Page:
Eric Anderson, professor of sports studies at the University of Winchester, in England, amplifies this for gay athletes (again, we've known that there are lesbians in professional sport for, well, decades).  He observes that several pro athletes, like Dave Kopay, Glenn Burke, and John Amaeche, have come out after they retired, and that the interest in each retired athlete who comes out has decreased. It's not remarkable any more. BUT, since Professor Anderson came out as an active high school coach in 1993,
It’s hard for me to suggest that gay public figures have a moral obligation to come out. Personally, I wish they would, however. It is a long-standing sociological finding that when liked people come out, it reduces prejudice. I’m not convinced that an openly gay sports star would have much impact on today’s youth, but it might make a difference for those who grew up in a more homophobic generation.
So not an obligation, but really, seriously, dudes.

Finally, we have Howard Bragman, gay public relations consultant to the stars. No, it is NOT an obligation.  No, no, no. BUT, given the increasing lack of privacy his industry's celebrities experience with the advent of tmz.com and the like, he can no longer find a reason for an actor (again, this is a male thing) not to come out:

When I work with clients who are in the process of coming out, I fight like hell to tell their stories in an appropriate, authentic and honest way that achieves all they are looking for by this courageous act. By the same token, I will fight like hell to defend people’s right to come out on their own timetable.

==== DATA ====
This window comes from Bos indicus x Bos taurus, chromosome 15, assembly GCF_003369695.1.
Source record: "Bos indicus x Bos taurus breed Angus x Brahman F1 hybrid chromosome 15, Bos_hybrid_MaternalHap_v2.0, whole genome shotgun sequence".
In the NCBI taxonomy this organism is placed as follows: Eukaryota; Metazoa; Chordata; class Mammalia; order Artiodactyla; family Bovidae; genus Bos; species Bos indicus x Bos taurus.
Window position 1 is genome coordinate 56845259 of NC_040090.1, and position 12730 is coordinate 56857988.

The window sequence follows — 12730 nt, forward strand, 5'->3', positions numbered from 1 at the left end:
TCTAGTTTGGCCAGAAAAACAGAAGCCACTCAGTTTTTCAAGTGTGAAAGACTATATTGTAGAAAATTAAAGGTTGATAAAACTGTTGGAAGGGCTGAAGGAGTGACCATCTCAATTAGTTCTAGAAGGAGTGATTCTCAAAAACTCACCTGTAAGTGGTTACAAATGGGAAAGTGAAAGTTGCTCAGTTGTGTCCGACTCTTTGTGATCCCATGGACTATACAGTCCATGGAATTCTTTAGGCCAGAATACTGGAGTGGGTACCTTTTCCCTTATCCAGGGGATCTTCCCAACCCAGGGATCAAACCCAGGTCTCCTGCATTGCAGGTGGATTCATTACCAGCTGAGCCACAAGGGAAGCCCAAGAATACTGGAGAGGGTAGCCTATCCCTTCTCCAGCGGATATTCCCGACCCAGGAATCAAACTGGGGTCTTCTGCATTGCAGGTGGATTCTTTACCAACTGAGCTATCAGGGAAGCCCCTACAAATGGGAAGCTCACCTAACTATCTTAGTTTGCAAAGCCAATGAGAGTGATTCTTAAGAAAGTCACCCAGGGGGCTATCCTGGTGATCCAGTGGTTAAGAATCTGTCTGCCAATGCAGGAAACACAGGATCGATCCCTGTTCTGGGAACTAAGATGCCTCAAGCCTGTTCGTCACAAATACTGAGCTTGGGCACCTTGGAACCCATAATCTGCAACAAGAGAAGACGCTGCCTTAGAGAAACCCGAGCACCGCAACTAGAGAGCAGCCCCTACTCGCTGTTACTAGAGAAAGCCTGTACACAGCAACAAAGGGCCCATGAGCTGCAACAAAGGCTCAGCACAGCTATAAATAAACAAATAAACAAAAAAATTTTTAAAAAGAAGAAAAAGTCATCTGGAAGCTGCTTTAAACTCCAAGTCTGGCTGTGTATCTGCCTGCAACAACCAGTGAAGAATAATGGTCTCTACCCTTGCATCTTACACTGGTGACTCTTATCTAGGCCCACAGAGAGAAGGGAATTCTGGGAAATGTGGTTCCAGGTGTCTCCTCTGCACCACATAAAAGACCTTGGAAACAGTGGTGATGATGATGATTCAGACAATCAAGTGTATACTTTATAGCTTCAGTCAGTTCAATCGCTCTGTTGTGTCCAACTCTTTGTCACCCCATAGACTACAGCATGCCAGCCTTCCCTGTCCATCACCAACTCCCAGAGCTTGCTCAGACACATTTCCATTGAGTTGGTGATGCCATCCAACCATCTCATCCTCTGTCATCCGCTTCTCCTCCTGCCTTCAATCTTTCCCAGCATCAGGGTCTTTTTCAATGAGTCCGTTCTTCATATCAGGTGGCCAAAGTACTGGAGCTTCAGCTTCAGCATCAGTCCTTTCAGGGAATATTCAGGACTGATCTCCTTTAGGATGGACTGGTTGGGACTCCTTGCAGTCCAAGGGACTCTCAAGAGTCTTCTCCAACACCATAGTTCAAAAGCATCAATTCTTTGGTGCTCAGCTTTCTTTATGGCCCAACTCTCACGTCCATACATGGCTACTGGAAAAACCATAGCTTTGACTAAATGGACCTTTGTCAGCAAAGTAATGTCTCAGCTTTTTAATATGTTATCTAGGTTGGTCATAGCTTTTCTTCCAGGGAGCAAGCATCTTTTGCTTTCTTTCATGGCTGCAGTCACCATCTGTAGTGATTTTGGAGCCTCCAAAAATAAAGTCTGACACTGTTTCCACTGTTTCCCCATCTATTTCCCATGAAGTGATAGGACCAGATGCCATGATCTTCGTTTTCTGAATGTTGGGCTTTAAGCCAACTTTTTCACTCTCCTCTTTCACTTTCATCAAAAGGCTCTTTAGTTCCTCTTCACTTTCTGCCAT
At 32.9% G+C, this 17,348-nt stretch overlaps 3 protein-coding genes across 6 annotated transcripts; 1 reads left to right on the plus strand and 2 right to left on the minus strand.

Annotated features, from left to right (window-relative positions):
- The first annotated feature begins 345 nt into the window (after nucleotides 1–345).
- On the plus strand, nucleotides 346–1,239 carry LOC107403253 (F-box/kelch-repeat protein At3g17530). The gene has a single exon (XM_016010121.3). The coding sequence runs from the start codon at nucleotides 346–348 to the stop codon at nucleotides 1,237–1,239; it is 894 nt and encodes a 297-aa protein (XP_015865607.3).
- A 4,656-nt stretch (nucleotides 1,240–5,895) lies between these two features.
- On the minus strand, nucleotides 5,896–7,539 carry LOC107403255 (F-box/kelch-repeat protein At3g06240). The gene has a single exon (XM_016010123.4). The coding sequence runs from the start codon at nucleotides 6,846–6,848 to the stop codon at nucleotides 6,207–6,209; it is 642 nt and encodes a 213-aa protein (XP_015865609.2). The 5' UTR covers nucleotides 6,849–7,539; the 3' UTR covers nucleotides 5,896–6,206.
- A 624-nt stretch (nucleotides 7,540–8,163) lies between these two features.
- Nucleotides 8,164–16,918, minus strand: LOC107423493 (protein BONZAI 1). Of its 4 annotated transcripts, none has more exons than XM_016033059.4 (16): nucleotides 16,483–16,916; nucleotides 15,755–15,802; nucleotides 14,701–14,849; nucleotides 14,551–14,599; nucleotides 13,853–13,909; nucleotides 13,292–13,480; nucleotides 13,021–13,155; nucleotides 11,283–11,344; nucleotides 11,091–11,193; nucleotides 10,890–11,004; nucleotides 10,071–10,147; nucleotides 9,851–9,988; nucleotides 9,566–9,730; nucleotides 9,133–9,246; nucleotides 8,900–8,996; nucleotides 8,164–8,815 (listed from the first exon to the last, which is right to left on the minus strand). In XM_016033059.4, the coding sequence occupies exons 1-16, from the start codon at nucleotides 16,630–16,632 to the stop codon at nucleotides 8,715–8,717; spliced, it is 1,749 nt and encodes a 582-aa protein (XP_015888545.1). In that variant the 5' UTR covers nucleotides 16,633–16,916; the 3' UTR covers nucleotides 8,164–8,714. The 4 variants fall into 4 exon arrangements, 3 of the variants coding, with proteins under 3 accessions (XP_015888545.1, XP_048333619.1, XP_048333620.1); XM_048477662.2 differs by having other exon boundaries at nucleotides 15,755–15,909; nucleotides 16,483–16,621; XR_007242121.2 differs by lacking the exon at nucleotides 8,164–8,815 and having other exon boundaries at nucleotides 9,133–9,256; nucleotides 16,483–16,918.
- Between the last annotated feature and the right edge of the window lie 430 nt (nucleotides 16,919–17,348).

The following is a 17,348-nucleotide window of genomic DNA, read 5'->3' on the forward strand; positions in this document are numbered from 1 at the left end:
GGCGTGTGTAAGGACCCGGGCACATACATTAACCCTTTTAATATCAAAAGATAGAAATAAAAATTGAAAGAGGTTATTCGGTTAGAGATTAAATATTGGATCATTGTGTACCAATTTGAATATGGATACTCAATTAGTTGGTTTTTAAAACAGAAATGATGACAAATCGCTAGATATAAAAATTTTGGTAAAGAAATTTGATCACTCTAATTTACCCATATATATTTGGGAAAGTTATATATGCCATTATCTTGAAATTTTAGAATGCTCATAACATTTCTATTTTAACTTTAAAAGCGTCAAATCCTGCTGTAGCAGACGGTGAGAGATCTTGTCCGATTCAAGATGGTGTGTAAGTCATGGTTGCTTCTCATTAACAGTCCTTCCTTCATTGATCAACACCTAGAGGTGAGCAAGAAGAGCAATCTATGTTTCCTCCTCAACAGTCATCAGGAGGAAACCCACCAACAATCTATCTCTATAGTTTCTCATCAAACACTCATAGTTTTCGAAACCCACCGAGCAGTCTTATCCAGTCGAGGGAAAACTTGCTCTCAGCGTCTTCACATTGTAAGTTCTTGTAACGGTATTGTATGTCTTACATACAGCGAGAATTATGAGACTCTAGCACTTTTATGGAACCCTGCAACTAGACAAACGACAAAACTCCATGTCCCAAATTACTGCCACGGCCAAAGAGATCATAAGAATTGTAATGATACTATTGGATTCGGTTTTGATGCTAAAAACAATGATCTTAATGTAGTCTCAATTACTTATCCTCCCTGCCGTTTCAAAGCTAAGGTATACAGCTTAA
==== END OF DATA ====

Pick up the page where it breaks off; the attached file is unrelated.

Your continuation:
That being said, surely every celebrity who has ever come out is happier and freer of fear, helps other people, furthers the cause of gay civil rights, and lives a more open and authentic life. So if someone wants to stay in the closet, they’re not being immoral — just silly.

So, FORTY years after the fact, it turns out that the theorists of gay liberation who said everyone should come out because the more people who know and like one or more of us, the harder it is to paint us as pariahs or diseased people, were correct. it happened pretty much as a matter of historical process, and it accelerated during the 1990s. Consider the fact that we now have groups of gay people dueling over which group is the gay face of the Republican Party. That should tell you something, regardless of what the American Family Association says.

I've been out for forty years myself, and I'm not sure it has affected any of my careers. In fact, I think we're at the point where only actors, men in professional sports and religious figures are or would be affected by the issue of coming out. The comments that the Times has seen fit to print are mostly in the "who cares" area, [edit at 5:32 PM PDT] but, as pico reminds us, Kate Aurthur and Eric Anderson both discuss the importance of having a variety of role models for young gay men and it is from that that they get their notion of "obligation." Thoughts?

Extended (Optional)

Originally posted to LGBT Kos Community on Tue Jul 03, 2012 at 05:05 PM PDT.

Also republished by Invisible People and Milk Men And Women.

Your Email has been sent.